An anonymous reader writes "I have code that I've written for my current company that I'd like to open-source. The only problem is that my company has the usual clause that says that anything I write belongs to them. Now that they've decided to abandon my code for another product that replaces its function, I'd like to continue working on my project as well as open it up to the world. The easy part is cleaning it up and posting it on SourceForge and Freshmeat. The hard part is making sure that I am free of any legal complications in the future. I've looked online to try to find a legal document I could present to my employer to get them to sign off on it, but I'm not having any luck. Has anyone else been in this boat or can refer me to some legal documentation that may help out?"
Biotech

The 1000 Genomes Project 95

Posted by kdawson
from the reaching-for-statistical-significance dept.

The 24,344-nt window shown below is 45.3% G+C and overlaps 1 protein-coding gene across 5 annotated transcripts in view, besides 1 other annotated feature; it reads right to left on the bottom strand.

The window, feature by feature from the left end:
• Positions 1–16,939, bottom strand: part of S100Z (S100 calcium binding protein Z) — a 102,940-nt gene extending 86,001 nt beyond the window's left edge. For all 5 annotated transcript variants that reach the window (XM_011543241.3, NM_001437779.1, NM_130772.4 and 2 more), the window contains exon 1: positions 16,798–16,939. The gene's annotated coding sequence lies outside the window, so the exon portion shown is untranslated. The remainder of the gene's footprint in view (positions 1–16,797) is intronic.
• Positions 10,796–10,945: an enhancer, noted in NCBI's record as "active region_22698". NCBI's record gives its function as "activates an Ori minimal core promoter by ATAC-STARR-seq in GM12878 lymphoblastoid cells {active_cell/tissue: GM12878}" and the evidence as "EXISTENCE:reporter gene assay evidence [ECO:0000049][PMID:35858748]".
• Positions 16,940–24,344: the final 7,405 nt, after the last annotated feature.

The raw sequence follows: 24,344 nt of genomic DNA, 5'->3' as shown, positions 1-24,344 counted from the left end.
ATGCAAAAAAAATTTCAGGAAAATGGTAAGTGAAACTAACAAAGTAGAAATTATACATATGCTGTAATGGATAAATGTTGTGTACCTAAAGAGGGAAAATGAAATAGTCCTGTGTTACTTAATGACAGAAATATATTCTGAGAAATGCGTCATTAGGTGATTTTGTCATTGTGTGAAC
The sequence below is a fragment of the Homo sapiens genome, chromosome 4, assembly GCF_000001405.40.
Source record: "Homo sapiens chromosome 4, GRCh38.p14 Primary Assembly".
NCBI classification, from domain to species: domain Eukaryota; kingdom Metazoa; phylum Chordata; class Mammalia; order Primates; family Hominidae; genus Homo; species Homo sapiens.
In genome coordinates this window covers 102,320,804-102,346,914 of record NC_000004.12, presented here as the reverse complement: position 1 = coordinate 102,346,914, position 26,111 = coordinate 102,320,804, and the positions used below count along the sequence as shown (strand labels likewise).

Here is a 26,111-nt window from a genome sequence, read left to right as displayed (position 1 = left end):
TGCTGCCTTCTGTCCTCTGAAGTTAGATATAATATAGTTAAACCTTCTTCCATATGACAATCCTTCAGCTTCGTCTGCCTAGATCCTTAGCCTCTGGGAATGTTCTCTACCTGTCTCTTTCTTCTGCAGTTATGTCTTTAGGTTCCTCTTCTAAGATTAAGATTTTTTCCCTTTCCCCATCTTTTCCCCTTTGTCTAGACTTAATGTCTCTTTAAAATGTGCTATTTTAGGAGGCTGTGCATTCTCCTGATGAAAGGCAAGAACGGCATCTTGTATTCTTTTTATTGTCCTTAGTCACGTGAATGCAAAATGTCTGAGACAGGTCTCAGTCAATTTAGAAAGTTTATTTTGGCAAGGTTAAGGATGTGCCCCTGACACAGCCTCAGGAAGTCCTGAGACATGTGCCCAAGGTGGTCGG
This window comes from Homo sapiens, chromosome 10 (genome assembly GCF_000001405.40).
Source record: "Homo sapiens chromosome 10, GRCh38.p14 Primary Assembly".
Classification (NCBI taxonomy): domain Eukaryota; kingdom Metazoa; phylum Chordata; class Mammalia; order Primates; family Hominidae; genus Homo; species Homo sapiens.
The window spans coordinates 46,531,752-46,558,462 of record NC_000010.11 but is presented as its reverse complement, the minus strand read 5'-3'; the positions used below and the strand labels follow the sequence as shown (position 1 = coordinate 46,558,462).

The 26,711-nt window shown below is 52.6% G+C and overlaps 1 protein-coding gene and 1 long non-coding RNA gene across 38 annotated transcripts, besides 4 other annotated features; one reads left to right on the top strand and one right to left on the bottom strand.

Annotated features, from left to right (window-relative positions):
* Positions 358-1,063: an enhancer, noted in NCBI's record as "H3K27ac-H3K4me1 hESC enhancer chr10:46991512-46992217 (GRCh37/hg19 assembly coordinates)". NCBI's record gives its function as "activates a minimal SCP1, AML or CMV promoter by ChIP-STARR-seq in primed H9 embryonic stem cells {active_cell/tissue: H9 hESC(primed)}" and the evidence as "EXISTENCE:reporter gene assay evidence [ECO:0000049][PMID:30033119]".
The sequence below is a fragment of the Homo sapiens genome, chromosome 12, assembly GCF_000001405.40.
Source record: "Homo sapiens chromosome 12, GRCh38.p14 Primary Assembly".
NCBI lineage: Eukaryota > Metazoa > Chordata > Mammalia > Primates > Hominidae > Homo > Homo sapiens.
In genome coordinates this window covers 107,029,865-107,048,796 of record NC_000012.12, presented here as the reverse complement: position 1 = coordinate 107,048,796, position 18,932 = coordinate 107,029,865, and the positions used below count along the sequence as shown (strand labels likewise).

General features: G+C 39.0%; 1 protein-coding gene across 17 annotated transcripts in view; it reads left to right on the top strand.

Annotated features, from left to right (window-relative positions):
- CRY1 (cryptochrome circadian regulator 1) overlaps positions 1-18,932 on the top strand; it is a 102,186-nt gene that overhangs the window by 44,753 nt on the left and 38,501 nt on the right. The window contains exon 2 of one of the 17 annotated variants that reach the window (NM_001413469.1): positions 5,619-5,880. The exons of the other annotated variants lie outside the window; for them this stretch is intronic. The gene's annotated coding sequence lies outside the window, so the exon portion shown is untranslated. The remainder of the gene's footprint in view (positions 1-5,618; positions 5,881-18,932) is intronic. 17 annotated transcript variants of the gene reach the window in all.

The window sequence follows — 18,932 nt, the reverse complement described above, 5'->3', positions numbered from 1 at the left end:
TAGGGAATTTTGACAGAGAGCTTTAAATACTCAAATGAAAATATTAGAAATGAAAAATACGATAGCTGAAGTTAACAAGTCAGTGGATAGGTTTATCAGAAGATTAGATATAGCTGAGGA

jd writes "An international consortium of specialists in genetics has announced the 1000 Genomes Project, in which at least 1,000 people from around the world will have their genomes fully sequenced as part of an effort to discover the relationship between genetics and disease. At present, over 100 regions of DNA are known to be related to illnesses, but the maps that exist are vague and are drawn from an extremely small population pool. According to the article, this results in the need for slow, expensive, and laborious studies to pinpoint causes, especially for rarer conditions. This project aims to find conditions that might only appear once in every 2,000 people (though how they intend to do that with half that number is unclear). The researchers hope to massively speed up the diagnosis of genetically linked illnesses and to improve the reliability of such diagnoses."